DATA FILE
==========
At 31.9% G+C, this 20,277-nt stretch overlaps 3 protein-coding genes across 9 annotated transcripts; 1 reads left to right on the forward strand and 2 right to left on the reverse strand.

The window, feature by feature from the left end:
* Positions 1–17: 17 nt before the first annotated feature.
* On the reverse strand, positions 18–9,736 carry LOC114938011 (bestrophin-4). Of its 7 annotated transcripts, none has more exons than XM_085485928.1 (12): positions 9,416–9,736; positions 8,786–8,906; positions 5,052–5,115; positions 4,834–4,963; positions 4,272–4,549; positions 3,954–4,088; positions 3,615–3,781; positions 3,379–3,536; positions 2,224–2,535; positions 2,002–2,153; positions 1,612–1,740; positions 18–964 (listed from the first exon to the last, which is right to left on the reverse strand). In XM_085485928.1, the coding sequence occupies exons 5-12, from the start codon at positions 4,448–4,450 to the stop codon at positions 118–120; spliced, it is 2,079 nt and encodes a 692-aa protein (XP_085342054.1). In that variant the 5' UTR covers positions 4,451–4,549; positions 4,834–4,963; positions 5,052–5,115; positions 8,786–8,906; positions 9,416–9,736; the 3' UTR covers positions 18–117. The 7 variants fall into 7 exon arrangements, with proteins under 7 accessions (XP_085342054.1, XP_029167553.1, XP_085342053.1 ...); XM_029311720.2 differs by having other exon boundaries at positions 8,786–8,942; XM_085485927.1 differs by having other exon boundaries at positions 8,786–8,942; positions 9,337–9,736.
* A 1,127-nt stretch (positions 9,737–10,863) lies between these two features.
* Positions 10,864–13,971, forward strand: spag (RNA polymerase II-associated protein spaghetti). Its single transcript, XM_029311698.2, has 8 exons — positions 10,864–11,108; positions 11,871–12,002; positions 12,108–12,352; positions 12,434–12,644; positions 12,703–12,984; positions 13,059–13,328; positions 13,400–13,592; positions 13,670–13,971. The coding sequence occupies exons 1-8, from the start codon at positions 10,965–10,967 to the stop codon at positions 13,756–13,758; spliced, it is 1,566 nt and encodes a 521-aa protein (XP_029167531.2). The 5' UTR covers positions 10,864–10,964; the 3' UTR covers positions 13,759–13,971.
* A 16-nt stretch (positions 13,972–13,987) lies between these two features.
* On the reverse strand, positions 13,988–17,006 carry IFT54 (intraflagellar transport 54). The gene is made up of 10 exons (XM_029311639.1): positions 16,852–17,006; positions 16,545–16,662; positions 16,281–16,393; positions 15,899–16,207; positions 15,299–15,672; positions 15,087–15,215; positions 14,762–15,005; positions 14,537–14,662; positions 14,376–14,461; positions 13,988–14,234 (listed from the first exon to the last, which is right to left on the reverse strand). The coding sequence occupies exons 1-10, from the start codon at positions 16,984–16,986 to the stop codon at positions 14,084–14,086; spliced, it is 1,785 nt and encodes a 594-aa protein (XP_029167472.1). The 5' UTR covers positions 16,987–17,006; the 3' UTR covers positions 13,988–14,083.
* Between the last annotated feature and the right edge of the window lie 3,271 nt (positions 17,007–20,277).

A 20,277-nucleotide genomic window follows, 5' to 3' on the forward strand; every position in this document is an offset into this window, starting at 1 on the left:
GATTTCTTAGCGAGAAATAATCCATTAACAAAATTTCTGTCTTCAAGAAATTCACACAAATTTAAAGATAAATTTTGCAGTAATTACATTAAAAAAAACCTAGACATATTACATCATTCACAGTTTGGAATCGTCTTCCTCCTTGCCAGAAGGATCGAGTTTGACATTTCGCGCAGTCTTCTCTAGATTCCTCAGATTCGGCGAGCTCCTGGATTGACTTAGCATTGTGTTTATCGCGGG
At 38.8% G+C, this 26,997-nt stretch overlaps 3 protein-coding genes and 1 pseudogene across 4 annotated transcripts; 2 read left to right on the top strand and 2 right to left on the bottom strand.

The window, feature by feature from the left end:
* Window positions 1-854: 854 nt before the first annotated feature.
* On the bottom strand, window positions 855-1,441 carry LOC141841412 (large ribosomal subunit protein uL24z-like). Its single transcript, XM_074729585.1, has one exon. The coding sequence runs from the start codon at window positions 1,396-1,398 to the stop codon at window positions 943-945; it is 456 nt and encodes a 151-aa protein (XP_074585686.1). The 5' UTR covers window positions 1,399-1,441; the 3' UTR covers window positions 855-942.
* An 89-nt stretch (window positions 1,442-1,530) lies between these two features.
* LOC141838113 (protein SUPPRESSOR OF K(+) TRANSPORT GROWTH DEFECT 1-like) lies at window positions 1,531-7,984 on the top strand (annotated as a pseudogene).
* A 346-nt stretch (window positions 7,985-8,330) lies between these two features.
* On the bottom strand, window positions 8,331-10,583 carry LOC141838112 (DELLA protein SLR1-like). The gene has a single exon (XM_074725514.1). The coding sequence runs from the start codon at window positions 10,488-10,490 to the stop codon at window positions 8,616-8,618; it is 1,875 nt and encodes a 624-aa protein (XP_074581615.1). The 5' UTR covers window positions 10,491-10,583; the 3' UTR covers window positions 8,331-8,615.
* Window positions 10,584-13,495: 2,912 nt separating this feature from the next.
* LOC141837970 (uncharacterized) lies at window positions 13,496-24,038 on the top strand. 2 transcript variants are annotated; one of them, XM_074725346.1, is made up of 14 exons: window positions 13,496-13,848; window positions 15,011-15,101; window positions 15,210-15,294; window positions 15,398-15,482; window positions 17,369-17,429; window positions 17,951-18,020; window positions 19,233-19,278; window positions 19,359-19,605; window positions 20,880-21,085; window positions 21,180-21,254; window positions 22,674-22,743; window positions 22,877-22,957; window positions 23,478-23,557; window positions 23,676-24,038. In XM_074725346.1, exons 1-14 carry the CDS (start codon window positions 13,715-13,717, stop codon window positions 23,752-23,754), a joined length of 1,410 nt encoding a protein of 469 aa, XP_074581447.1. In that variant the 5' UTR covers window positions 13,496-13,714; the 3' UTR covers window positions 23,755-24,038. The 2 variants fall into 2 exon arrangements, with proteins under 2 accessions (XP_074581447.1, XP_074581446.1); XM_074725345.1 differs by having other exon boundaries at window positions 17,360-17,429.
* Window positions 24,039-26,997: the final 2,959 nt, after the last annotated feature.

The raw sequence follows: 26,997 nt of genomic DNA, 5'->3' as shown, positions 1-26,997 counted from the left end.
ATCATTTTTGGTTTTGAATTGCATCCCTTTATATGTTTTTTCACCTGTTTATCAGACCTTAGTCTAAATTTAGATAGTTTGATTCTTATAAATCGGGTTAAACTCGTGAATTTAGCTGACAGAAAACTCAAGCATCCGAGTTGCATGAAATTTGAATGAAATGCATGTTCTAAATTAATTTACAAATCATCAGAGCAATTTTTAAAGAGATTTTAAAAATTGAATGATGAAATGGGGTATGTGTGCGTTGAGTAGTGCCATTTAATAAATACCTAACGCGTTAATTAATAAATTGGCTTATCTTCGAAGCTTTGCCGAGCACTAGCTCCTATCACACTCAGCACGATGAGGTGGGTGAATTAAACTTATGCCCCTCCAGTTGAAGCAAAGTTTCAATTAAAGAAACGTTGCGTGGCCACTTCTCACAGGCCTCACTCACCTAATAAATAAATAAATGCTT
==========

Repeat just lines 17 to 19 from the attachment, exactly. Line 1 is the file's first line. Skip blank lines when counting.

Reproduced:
* LOC141838113 (protein SUPPRESSOR OF K(+) TRANSPORT GROWTH DEFECT 1-like) lies at window positions 1,531-7,984 on the top strand (annotated as a pseudogene).
* A 346-nt stretch (window positions 7,985-8,330) lies between these two features.
* On the bottom strand, window positions 8,331-10,583 carry LOC141838112 (DELLA protein SLR1-like). The gene has a single exon (XM_074725514.1). The coding sequence runs from the start codon at window positions 10,488-10,490 to the stop codon at window positions 8,616-8,618; it is 1,875 nt and encodes a 624-aa protein (XP_074581615.1). The 5' UTR covers window positions 10,491-10,583; the 3' UTR covers window positions 8,331-8,615.